Skip To Content
JEWISH. INDEPENDENT. NONPROFIT.
Breaking News

Pamela Geller Anti-Islam Bus Ads Coming to Philadelphia

(Reuters) — An ad campaign featuring an image of Adolf Hitler and linking Islam to Nazism could soon appear on Philadelphia-area buses after a court ruling this week that forces the regional transit authority to accept the campaign.

The ad’s sponsor, political blogger Pamela Geller, said on Friday she was pleased by a ruling by Philadelphia District Court Judge Mitchell Goldberg that a rejection of the ads would violate her First Amendment right of free speech.

“Jew-haters have been running anti-Semitic and anti-Israel ads on buses for years. We are responding,” she said in an email.

Geller is the founder of the American Freedom Defense Initiative, which the Southern Poverty Law Center lists as an anti-Muslim hate group.

The advertisement, which has already run in the transit systems of other U.S. cities, reads: “Islamic Jew-Hatred: It’s in the Quran.”

It contains a picture of the Nazi dictator meeting with a Palestinian Arab nationalist and Muslim leader in the 1920s and 1930s. The caption reads: “Adolf Hitler and his staunch ally, the leader of the Muslim world, Haj Amin al-Husseini.”

Ibrahim Hooper, a spokesman for Council on American-Islamic Relations, said Geller may have a constitutional right to “be a bigot” but her “intolerance” was harmful.

“People of good will just need to get together and marginalize her type of anti-Muslim hatred,” he said.

Southeastern Pennsylvania Transit Authority is still trying to decide whether to appeal the ruling, said spokeswoman Jerri Williams.

She said the agency thought the ad may offend some customers, and Geller’s organization was unwilling to make changes to satisfy the transit agency’s reservations.

Geller said her organization spent $750,000 to run similar ads in New York, Boston, Chicago, Miami and Washington – and in San Francisco, where the city’s transit system ran its own ads to counter the blogger’s message. The Philadelphia campaign would cost $100,000, she said.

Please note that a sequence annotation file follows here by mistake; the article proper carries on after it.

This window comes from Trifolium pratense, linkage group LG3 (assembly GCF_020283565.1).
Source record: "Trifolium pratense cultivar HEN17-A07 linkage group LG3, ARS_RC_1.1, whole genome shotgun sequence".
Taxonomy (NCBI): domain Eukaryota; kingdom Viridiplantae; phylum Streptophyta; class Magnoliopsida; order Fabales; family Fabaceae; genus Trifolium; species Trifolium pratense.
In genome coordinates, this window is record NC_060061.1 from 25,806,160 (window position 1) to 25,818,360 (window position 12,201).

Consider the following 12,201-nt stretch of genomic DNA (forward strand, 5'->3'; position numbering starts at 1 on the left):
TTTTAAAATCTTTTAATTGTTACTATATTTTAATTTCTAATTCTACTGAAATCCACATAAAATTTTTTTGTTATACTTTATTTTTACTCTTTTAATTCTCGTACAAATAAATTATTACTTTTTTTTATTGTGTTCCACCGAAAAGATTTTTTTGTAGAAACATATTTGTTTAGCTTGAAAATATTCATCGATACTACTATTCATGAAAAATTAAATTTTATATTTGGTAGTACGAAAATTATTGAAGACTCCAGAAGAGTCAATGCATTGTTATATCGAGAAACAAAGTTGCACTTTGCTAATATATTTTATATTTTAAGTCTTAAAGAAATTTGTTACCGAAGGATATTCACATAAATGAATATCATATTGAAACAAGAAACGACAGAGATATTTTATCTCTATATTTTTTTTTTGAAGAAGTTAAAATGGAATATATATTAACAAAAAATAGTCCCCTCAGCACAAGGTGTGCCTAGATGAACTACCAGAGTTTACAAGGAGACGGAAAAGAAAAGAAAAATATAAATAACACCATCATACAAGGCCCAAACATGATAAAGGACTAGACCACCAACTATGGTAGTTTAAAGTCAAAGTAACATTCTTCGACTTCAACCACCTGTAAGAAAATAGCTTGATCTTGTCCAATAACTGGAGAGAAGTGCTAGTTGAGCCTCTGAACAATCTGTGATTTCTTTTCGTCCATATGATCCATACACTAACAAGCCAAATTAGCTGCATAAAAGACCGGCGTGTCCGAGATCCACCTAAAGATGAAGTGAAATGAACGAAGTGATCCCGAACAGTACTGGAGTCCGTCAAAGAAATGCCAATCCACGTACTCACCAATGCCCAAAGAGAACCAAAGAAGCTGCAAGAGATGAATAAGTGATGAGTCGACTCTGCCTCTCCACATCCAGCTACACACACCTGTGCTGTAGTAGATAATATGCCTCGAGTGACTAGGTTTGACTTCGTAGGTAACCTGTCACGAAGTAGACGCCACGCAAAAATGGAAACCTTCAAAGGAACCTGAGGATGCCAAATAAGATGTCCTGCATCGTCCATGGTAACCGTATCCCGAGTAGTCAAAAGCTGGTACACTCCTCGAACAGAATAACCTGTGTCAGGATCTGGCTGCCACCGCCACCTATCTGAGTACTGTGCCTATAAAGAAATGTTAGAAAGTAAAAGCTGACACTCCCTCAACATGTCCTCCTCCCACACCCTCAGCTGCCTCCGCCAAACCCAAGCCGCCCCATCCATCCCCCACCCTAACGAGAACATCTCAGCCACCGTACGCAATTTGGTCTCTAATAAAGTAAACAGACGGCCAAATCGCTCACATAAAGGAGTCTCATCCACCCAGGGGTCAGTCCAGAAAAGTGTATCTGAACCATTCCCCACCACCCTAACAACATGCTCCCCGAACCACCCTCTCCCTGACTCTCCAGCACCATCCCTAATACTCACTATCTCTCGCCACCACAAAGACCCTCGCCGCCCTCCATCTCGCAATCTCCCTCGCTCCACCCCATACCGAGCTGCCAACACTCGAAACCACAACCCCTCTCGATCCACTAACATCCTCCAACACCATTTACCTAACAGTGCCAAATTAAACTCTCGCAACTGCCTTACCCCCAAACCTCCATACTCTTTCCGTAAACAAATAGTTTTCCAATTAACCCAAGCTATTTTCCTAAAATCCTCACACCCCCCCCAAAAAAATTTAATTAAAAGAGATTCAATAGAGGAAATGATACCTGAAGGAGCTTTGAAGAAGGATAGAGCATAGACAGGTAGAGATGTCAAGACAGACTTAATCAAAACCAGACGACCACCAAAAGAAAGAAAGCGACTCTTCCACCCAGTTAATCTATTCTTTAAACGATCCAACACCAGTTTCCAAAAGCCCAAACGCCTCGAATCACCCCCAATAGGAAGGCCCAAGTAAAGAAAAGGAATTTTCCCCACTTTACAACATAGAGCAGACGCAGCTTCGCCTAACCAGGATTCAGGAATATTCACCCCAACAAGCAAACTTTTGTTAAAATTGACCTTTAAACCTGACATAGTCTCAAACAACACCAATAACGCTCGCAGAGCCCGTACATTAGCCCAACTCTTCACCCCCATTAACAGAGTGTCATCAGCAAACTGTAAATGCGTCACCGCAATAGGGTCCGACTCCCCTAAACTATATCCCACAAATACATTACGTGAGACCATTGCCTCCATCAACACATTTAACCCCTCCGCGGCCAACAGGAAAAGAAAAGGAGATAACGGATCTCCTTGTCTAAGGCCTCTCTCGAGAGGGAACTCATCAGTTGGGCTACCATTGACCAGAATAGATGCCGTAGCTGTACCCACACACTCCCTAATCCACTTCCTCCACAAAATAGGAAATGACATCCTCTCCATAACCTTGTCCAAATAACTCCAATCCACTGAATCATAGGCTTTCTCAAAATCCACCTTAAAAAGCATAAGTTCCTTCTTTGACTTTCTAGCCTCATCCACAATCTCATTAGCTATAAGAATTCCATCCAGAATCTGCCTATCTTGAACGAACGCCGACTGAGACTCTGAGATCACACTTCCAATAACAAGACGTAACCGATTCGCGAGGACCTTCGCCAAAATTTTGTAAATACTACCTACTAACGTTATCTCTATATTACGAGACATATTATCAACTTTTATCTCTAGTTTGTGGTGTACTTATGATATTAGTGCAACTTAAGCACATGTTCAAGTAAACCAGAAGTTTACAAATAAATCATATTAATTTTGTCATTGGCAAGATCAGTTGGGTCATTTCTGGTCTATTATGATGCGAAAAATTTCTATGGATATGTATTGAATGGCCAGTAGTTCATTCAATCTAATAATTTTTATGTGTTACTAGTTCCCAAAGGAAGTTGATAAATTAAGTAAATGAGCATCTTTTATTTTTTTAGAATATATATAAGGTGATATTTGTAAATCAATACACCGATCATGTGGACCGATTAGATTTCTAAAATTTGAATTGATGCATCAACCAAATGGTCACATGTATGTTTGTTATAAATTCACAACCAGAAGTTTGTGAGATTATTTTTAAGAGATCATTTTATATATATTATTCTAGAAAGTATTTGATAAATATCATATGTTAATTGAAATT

I hope you appreciated this article. Before you go, I’d like to ask you to please support the Forward’s award-winning, nonprofit journalism during this critical time.

Now more than ever, American Jews need independent news they can trust, with reporting driven by truth, not ideology. We serve you, not any ideological agenda.

At a time when other newsrooms are closing or cutting back, the Forward has removed its paywall and invested additional resources to report on the ground from Israel and around the U.S. on the impact of the war, rising antisemitism and the protests on college campuses.

Readers like you make it all possible. Support our work by becoming a Forward Member and connect with our journalism and your community.

Make a gift of any size and become a Forward member today. You’ll support our mission to tell the American Jewish story fully and fairly. 

— Rachel Fishman Feddersen, Publisher and CEO

Join our mission to tell the Jewish story fully and fairly.

Republish This Story

Please read before republishing

We’re happy to make this story available to republish for free, unless it originated with JTA, Haaretz or another publication (as indicated on the article) and as long as you follow our guidelines. You must credit the Forward, retain our pixel and preserve our canonical link in Google search.  See our full guidelines for more information, and this guide for detail about canonical URLs.

To republish, copy the HTML by clicking on the yellow button to the right; it includes our tracking pixel, all paragraph styles and hyperlinks, the author byline and credit to the Forward. It does not include images; to avoid copyright violations, you must add them manually, following our guidelines. Please email us at [email protected], subject line “republish,” with any questions or to let us know what stories you’re picking up.

We don't support Internet Explorer

Please use Chrome, Safari, Firefox, or Edge to view this site.